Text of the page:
Accepting un-equalness as a natural state within nature is the first step towards making peace with reality.
Sadly, many still prefer to wage war on reality,
From American Renaissance,
“Africa is materially more decrepit than it was when I first knew it—hungrier, poorer, less educated, more pessimistic, more corrupt, and you can’t tell the politicians from the witch doctors. Africans, less esteemed than ever, seemed to me the most lied to people on earth—manipulated by their governments, burned by foreign experts, befooled by charities, and cheated at every turn. To be an African leader was to be a thief, but evangelists stole people’s innocence, and self-serving aid agencies gave them false hope, which seemed worse. In reply, Africans dragged their feet or tried to emigrate, they begged, they pleaded, and they demanded money and gifts with a rude, weird sense of entitlement.”
Mr. Theroux does not expect things to improve. Often the only things that seemed to work were left over from European colonists. The ferry he took across Lake Victoria was built by the British in 1962; its original engines, boilers, and generators were still running.
According to Mr. Theroux, the worst part of Africa is the cities. “Whenever I arrived in an African city, I wanted to leave.” “Urban life is nasty all over the world, but it is nastiest in Africa.” “None of the African cities I had so far seen, from Cairo southward, seemed fit for human habitation.” “African cities became more awful—more desperate and dangerous as they grew larger.” “Even at their best, African cities seemed to me miserable improvised anthills, attracting the poor and the desperate from the bush and turning them into thieves and devisers of cruel scams.”
“In Egypt, every wall attracts dumpers, litterers, shitters and pissers, dogs and cats, and the noisiest children.” “The heat in Khartoum, with its sky specks of rotating hawks, left me gasping.” Khartoum was so dangerous that the American counsel general did not even live there, but flew in from Cairo during the week. Addis Ababa was “dirty and falling apart, stinking horribly of unwashed people and sick animals, every wall reeking with urine, every alley blocked with garbage,” the streets “full of loud music, car horns, diesel fumes, and pestering urchins.” Hyenas stalked the streets of Harar, Ethiopia, at night, and people howled at foreigners. Djibouti’s “oppressive heat was not relieved by the scorching breezes off the Gulf of Aden, nor was there any terrain except the landfill look of reclaimed swamp.”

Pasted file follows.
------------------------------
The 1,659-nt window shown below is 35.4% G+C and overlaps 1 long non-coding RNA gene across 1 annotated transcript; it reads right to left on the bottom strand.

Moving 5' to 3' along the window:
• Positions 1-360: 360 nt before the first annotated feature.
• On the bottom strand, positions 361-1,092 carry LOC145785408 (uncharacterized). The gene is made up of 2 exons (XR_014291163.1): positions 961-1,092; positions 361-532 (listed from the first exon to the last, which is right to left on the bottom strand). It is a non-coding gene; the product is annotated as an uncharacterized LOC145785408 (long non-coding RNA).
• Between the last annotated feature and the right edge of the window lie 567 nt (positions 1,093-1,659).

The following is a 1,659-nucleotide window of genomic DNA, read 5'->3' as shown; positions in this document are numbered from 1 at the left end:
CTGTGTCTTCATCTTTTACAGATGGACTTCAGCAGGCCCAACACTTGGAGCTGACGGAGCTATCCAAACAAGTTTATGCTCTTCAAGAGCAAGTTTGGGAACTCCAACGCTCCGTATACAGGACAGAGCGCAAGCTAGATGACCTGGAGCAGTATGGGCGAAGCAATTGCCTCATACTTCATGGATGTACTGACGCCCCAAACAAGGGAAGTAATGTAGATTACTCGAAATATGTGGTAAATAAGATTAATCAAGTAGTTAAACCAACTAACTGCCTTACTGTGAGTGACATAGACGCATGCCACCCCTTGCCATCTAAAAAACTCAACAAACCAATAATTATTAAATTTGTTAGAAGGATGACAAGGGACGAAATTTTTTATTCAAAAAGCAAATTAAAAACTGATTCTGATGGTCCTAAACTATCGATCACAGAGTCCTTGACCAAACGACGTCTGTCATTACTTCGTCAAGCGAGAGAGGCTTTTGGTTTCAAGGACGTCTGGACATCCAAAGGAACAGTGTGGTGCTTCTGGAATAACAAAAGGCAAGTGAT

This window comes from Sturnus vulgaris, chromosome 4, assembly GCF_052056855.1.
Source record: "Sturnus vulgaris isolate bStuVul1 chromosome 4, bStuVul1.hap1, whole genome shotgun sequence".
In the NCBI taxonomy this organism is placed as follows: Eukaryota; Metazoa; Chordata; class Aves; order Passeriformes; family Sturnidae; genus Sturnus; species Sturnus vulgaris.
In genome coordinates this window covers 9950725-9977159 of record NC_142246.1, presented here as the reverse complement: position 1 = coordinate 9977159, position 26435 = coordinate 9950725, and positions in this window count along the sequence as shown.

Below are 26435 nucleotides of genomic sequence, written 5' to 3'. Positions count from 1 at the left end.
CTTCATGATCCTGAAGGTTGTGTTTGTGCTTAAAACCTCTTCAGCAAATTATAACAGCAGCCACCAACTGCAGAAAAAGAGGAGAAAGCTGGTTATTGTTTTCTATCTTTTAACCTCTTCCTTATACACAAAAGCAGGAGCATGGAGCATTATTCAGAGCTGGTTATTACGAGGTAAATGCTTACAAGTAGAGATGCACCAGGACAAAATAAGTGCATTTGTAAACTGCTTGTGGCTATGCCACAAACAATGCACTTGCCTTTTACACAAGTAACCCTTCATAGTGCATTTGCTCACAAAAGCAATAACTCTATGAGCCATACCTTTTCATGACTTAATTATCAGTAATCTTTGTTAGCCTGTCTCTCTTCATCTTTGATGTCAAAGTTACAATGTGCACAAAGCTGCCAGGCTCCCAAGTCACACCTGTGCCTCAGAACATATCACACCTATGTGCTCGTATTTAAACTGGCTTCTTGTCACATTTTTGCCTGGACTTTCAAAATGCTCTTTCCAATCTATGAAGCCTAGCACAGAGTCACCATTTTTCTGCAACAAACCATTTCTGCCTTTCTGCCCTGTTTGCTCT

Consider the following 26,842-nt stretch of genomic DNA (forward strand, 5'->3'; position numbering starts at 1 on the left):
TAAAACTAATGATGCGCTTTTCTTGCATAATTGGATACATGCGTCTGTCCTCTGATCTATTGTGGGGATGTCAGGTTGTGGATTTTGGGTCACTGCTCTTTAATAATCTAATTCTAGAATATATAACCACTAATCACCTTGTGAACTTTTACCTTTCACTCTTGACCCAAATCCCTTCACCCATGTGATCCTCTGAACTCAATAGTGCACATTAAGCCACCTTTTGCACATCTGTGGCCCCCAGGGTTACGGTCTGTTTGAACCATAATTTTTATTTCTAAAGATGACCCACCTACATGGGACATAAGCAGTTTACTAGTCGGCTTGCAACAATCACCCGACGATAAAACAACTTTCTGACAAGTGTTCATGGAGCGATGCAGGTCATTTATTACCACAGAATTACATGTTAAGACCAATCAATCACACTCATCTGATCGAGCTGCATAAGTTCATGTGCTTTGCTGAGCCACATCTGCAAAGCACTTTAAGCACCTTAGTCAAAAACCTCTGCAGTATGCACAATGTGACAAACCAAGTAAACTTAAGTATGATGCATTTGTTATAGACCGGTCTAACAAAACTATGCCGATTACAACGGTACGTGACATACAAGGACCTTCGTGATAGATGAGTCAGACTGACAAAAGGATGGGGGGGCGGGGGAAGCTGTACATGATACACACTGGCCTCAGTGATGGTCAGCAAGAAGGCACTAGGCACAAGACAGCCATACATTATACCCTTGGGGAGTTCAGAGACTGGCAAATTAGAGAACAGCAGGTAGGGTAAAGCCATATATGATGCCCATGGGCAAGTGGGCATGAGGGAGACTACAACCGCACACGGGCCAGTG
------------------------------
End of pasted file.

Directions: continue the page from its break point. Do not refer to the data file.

“Nairobi was huge and dangerous and ugly.” There was a palpable sense of “desperation” which was “not the dark side, or a patch of urban blight, but the mood of the place itself.” He did not go out at night, for even “the wariest people were robbed.” Three FBI agents investigating the 1998 embassy bombing were robbed of their wallets and pistols and then mocked and jeered by a large crowd. Even the wild birds stole from people. Kampala was an improvement by comparison but decrepit and in decline. While there, he visited Makerere University, where he had taught, and found it a ruin—the buildings falling apart, the trees cut down, the library an empty shell.
“Mozambique,” he writes, “was not a country in decline—this part of it, anyway, could not fall any further.” Of its capital city, “It was hard to imagine how much worse a place had to be for a broken-down city like Maputo to seem like an improvement.” Even once prosperous and orderly Johannesburg was crime-ridden and increasingly ringed with teeming and angry slums. “That’s what happened in Africa: things fell apart.”
Mr. Theroux tells story after story that demonstrate the hopeless passivity of so many Africans. In the “sun-baked emptiness” of the Wagago Plains in Tanzania, he spotted a single mango tree “of modest size but leafy with dense boughs. There was a circle of shade beneath it. Within that shade were thirty people, pressed against one another to keep in the shade, watched by a miserable goat tethered in the sunshine.” He wondered why “no one in this hot, exposed place had thought to plant more mango trees for the shade they offered. It was simple enough to plant a tree.”
There is no poverty problem in Africa. That which Westerners see as the dilapidated environment there is simply the natural state of things for African peoples.
It's not good. It's not bad. It simply is.
Yes, they (the details of the circumstances) can vary from place to place, but overall the condition is endemic to the people. Not just in Africa but any place where they're clustered.
Attempting to modify that condition to meet another group's standards is like taking sun lamps to the North Pole so the Polar Bears can enjoy the subtropic temperatures that the alligators rave about....